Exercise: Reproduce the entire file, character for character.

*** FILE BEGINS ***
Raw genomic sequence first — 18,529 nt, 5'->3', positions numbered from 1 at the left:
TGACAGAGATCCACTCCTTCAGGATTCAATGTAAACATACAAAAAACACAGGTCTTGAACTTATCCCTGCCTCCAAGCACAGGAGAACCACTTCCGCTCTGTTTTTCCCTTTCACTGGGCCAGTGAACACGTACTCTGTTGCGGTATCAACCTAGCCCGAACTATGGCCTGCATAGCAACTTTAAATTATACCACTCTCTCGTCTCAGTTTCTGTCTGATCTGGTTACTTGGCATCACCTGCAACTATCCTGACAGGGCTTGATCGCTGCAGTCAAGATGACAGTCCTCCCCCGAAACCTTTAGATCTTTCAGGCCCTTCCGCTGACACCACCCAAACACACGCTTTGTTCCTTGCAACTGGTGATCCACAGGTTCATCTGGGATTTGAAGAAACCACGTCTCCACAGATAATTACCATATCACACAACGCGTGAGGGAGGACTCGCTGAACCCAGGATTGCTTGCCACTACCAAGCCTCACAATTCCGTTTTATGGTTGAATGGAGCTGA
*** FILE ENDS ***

Raw genomic sequence first — 18,529 nt, 5'->3', positions numbered from 1 at the left:
TGACAGAGATCCACTCCTTCAGGATTCAATGTAAACATACAAAAAACACAGGTCTTGAACTTATCCCTGCCTCCAAGCACAGGAGAACCACTTCCGCTCTGTTTTTCCCTTTCACTGGGCCAGTGAACACGTACTCTGTTGCGGTATCAACCTAGCCCGAACTATGGCCTGCATAGCAACTTTAAATTATACCACTCTCTCGTCTCAGTTTCTGTCTGATCTGGTTACTTGGCATCACCTGCAACTATCCTGACAGGGCTTGATCGCTGCAGTCAAGATGACAGTCCTCCCCCGAAACCTTTAGATCTTTCAGGCCCTTCCGCTGACACCACCCAAACACACGCTTTGTTCCTTGCAACTGGTGATCCACAGGTTCATCTGGGATTTGAAGAAACCACGTCTCCACAGATAATTACCATATCACACAACGCGTGAGGGAGGACTCGCTGAACCCAGGATTGCTTGCCACTACCAAGCCTCACAATTCCGTTTTATGGTTGAATGGAGCTGA